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Montana, Exxon-Mobil At Odds Over Oil Spill

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Montana, Exxon-Mobil At Odds Over Oil Spill

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Montana, Exxon-Mobil At Odds Over Oil Spill

Montana, Exxon-Mobil At Odds Over Oil Spill

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Montana and oil giant Exxon-Mobil are at odds over an oil spill in the state's Yellowstone River. Exxon-Mobil says it's doing all it can to clean up the spill and has promised to see the cleanup through. That's not enough for Montana's state officials — particularly its governor. They say that the company hasn't been forthright on the extent of the spill and that they're not doing enough. Michele Norris speaks with Montana Gov. Brian Schweitzer about those accusations — and the steps the state is taking to rectify them.


From NPR News, this is ALL THINGS CONSIDERED. I'm Robert Siegel.


And I'm Michele Norris.

Montana governor Brian Schweitzer is not known for being shy and retiring, and the Democrat is certainly not being shy right now in expressing his feelings about a recent oil spill on the Yellowstone River. It happened July 1st when a pipeline owned by Exxon-Mobil ruptured. The pipeline travels under the riverbed, and when it burst, it sent crude oil into the waterway and onto the lowlands around it.

I spoke with Governor Schweitzer earlier today, and he said he still doesn't know how long the oil was spilling or how much spilled.

Governor BRIAN SCHWEITZER (Democrat, Montana): I can tell you what we've been told chronologically from the beginning from Exxon-Mobil. They told us first that it ruptured at 11:40 and that they got it shut down within six minutes and that it spilled somewhere between 750 and 1,000 barrels into the raging Yellowstone River that was running above flood stage.

But then on further analysis, they said: No, no. Actually, what happened is we started shutting it off in six minutes, and it took us around 30 minutes to turn it off. But it still only spilled 750 to 1,000 barrels. And then upon further analysis and some snoopy reporters, they found out that it actually ran for 56 minutes before they got it completely shut down, but, you guessed it, it still only spilled somewhere between 750 and 1,000 barrels.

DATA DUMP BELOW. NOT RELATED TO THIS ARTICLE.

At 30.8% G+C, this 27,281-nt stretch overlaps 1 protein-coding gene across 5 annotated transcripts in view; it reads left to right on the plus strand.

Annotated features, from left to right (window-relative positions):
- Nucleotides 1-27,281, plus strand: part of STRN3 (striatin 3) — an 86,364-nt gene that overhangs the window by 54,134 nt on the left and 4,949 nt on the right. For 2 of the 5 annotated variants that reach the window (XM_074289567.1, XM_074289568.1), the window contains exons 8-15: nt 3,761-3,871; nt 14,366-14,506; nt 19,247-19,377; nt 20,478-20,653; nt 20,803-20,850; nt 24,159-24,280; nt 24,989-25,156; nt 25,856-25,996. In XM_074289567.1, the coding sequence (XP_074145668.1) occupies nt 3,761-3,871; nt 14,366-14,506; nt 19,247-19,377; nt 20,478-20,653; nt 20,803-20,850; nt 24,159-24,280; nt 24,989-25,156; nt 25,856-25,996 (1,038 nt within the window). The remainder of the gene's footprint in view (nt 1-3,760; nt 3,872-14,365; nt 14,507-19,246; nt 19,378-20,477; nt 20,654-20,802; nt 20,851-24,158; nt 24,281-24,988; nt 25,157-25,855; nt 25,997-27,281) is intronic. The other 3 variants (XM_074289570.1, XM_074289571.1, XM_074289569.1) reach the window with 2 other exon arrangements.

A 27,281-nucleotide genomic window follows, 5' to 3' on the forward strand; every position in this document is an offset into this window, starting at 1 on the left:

I've suggested to Exxon-Mobil if they could go through their math with me, and we can't seem to get any updated information.

NORRIS: Now, Governor Schweitzer, as you know, Exxon is saying that it's hard to ascertain the exact volume of that spill because it's difficult to determine the rate of flow. And some experts have said that that sort of makes sense. This just may actually be a matter of confusion at this point. Do you buy that?

Gov. SCHWEITZER: Well, look, it's their pipeline. But I can tell you this. If they don't know how much oil fits in their pipeline or how much comes out the other side, maybe they're not looking that hard to get the answer. Of course this is complicated, but when you're paying $90 a barrel for oil, I think that you pretty much know how much oil you've got in that pipeline and how much has been delivered and how much is missing.

NORRIS: And what has been their official response thus far?

Gov. SCHWEITZER: Let's see. Let me think about it. Crickets.

NORRIS: Crickets? You mean silence?

Gov. SCHWEITZER: Nothing back.


Gov. SCHWEITZER: I've offered to send a $2 calculator to Houston so that they could show me how it didn't matter whether the pipeline ran for six minutes, 30 minutes or 56 minutes, and how the end result is always 750 to 1,000 barrels.